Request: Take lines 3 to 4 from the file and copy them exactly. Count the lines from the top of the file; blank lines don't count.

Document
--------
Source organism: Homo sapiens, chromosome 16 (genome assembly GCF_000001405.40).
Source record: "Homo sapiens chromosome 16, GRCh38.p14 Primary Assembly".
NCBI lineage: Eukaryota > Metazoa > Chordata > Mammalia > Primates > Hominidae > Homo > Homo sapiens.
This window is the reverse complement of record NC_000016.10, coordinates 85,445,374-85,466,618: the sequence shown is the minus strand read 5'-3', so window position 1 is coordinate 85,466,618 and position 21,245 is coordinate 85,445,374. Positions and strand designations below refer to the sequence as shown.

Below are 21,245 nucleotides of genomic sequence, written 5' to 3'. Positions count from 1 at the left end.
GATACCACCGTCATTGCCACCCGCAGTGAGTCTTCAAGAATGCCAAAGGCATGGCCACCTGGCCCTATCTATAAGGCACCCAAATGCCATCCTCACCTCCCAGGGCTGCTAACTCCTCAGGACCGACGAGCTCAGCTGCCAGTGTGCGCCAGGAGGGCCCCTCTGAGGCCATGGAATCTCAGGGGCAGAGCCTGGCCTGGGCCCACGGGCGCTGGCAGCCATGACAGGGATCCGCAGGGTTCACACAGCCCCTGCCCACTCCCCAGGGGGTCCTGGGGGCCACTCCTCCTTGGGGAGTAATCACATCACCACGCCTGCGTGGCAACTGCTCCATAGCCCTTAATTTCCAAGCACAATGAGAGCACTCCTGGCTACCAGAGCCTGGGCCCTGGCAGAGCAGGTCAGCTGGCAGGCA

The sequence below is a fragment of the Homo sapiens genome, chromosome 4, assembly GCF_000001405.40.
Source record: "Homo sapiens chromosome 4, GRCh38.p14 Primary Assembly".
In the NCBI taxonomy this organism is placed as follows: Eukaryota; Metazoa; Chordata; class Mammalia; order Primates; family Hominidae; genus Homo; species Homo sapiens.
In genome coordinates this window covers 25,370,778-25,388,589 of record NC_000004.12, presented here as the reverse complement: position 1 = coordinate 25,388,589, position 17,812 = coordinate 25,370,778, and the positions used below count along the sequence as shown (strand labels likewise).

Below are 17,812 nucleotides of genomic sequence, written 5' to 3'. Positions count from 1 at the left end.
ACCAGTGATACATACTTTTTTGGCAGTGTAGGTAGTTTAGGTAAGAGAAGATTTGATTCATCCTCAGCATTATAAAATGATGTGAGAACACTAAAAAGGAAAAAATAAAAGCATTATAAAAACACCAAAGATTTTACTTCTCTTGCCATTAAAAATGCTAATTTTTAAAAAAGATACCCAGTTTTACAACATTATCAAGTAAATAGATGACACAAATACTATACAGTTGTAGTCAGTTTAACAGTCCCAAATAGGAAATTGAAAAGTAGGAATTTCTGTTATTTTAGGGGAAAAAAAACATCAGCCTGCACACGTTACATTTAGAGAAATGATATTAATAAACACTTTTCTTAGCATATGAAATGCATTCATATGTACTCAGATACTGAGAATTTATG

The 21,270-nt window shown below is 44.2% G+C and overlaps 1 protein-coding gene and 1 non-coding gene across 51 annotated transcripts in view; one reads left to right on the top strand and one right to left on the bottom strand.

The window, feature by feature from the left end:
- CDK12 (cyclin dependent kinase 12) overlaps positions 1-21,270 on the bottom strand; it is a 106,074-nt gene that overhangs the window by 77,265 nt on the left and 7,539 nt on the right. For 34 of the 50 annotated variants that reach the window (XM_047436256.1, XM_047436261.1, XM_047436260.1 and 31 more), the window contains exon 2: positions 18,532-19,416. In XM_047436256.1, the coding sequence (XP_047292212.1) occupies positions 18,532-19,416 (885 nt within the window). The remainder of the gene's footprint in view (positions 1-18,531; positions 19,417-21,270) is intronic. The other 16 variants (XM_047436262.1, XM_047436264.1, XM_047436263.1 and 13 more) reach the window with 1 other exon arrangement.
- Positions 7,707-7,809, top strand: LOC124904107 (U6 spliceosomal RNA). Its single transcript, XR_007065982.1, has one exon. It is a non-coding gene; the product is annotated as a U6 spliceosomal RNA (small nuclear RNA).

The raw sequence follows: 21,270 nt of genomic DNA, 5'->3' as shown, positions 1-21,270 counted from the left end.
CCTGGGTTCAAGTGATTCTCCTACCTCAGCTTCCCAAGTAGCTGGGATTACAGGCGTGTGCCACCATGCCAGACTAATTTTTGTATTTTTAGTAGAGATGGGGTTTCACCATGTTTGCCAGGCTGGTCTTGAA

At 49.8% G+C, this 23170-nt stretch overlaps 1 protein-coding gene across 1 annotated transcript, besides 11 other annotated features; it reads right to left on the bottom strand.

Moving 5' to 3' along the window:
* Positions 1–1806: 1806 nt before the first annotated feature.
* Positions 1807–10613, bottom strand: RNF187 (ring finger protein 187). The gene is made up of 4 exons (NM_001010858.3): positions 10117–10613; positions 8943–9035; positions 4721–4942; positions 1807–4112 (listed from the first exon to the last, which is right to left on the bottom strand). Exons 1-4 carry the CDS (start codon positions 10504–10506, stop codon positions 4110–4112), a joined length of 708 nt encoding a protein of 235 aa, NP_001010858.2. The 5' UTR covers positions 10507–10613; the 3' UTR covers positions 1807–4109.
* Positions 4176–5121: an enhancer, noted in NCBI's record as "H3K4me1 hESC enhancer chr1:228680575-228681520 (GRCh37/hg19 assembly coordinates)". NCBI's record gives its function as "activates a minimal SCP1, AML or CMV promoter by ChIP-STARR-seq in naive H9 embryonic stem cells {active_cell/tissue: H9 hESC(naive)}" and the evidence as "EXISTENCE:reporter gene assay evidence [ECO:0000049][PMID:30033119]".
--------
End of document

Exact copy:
NCBI lineage: Eukaryota > Metazoa > Chordata > Mammalia > Primates > Hominidae > Homo > Homo sapiens.
This window is the reverse complement of record NC_000016.10, coordinates 85,445,374-85,466,618: the sequence shown is the minus strand read 5'-3', so window position 1 is coordinate 85,466,618 and position 21,245 is coordinate 85,445,374. Positions and strand designations below refer to the sequence as shown.